Drone technology is growing in popularity but one Montreal-based drone developer says education about the technology, and the regulations that govern flying, just isn’t keeping pace.
Now, he’s trying to change that.
“Drones are a big part of our future,” says Jason Mainella, the founder of Teeny Drones, which sells a small quadracopter. “The industry is ever growing.”
But without the proper education, that growth has lead to some high-profile incidents, like one this summer where drones hovering over wildfires in California prevented firefighting aircraft from getting close enough to fight the blaze.
“People are not aware of the regulations,” Mainella says. “Unless you’re really looking, you’re not going to find it.”
That means it’s largely fallen to drone companies to educate the public about regulations and safety, he says. “I think it’s really important, especially with all the negative press that drones have been getting, that we put a positive side to it and start educating the future,” Mainella says.
While some programs have emerged to teach professional pilots, he says he hasn’t seen aimed at children.
“There’s no one leading in the industry right now, as far as youth education,” Mainella says. So it’s fallen to him.“We’ve been heavily getting in to the educational sector for drones,” he says.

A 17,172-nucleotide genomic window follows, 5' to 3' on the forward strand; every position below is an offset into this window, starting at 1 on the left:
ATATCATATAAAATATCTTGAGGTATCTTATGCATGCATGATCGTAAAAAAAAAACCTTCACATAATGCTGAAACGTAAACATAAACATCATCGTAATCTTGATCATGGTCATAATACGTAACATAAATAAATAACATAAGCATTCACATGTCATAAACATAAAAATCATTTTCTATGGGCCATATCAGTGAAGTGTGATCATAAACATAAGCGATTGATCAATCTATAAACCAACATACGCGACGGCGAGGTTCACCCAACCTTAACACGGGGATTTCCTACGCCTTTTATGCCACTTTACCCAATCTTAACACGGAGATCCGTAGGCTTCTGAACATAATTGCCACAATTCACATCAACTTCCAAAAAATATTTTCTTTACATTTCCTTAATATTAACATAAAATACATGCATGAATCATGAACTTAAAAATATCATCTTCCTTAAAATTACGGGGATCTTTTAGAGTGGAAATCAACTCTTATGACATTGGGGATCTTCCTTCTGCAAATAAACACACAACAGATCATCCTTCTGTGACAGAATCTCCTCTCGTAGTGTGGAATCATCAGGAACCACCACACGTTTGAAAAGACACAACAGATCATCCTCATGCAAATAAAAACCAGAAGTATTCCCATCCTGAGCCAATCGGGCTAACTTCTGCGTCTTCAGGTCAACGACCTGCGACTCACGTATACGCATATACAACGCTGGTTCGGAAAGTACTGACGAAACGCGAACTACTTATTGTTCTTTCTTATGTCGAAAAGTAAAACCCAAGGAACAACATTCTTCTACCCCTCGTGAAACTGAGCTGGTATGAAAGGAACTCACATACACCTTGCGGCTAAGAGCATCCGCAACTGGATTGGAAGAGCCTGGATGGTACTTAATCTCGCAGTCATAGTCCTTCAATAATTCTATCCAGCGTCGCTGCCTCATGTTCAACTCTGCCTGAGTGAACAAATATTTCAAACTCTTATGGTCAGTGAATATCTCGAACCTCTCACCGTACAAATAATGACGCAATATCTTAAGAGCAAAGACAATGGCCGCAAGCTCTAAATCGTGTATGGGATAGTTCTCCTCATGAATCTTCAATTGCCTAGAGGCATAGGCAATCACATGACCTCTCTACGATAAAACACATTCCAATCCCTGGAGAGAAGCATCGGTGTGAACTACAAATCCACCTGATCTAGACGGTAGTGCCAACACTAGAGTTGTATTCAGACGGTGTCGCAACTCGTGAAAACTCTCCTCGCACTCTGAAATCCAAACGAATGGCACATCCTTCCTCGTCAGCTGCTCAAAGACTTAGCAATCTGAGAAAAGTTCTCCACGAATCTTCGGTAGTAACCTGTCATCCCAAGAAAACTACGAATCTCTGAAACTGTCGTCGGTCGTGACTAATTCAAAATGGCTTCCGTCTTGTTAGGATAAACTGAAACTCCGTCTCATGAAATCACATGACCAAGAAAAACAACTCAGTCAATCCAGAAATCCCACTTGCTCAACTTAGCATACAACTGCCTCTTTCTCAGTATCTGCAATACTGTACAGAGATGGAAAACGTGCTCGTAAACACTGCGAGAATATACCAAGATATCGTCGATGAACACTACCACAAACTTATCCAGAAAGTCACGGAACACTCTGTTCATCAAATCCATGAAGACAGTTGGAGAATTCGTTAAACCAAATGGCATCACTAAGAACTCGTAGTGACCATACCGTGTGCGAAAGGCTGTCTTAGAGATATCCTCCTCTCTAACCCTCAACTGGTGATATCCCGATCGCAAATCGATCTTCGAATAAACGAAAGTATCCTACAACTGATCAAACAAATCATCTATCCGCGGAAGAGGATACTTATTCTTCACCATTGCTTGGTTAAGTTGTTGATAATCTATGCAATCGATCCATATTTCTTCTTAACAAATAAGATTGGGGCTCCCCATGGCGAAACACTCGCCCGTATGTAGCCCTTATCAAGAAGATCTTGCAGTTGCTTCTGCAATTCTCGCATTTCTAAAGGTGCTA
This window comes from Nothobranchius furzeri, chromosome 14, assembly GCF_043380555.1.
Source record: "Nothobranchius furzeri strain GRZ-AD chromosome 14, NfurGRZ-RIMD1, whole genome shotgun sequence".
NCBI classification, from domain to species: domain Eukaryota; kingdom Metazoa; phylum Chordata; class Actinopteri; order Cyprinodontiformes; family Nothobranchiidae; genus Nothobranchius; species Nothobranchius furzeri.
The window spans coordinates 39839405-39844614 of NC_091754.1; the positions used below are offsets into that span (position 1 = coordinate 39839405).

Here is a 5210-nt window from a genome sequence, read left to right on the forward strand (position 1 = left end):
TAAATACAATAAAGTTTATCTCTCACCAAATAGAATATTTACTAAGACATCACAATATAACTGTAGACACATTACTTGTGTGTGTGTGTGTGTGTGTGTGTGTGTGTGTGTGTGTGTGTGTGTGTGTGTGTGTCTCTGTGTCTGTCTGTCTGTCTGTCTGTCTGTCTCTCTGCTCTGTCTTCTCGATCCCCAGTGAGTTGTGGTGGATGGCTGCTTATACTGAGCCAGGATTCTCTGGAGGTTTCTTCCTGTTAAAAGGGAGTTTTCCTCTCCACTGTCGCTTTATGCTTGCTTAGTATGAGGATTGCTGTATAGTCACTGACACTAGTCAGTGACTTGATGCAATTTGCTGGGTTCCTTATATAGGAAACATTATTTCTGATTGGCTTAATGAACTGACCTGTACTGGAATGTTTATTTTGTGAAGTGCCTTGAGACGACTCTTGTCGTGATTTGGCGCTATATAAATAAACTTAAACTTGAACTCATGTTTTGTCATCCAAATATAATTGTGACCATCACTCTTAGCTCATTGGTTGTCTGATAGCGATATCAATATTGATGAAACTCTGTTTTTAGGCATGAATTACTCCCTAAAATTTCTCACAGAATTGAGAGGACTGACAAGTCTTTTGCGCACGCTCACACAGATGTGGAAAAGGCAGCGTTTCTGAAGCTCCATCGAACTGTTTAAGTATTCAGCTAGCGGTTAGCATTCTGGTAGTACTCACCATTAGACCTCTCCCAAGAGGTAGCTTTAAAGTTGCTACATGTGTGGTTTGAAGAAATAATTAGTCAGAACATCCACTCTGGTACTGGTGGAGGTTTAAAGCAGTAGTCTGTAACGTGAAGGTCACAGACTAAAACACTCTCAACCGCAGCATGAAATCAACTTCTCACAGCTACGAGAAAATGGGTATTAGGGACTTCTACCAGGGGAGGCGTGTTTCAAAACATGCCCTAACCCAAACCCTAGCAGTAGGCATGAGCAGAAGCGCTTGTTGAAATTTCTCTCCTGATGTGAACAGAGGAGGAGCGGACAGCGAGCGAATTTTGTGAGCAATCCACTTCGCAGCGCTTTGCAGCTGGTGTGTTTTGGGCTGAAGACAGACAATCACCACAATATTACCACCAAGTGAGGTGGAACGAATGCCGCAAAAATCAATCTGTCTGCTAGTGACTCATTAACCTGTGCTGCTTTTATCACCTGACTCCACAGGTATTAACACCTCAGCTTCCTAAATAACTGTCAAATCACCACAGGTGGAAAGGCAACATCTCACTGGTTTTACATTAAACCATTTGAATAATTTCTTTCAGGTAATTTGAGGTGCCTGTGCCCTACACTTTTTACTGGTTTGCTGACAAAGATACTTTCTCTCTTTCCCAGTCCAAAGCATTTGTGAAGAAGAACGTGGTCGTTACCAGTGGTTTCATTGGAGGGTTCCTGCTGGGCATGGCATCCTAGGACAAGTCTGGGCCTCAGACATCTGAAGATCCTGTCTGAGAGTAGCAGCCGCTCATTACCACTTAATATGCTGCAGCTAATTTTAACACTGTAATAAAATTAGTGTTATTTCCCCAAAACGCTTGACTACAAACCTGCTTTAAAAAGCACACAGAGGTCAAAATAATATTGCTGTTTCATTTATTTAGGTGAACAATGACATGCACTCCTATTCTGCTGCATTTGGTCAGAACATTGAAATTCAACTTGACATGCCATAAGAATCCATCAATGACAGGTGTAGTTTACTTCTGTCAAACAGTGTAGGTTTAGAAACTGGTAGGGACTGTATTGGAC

The company has launched an online training centre designed to give the public information about how to fly drones as well as repair them, including 24-hour support.
But when it comes to education for children, Mainella’s taking it a step further. “We’ve been partnered up with a couple organizations and schools and we’ve put together a mini-curriculum on drone education.”
The curriculum, largely designed by Mainella’s co-founder, Olivier Ferland, has now been implemented in two schools with 150 to 200 students involved in the program. He says the program gives children the opportunity to learn about everything from drone safety and regulations to how build and repair drones.
“Instead of just offering a drones that they could fly or a toy drone that they could practice on, we actually give them disassembled kits,” he says. “Everything’s separate and they get to learn how to assemble themselves and learn about all the different components.”
Mainella says it’s important to educate children about drones and give them the tools to design their own drones given how widespread the technology is becoming, being used by everyone from real estate agents to hydro companies and even fire departments.
“It’s going to be in every industry,” he says.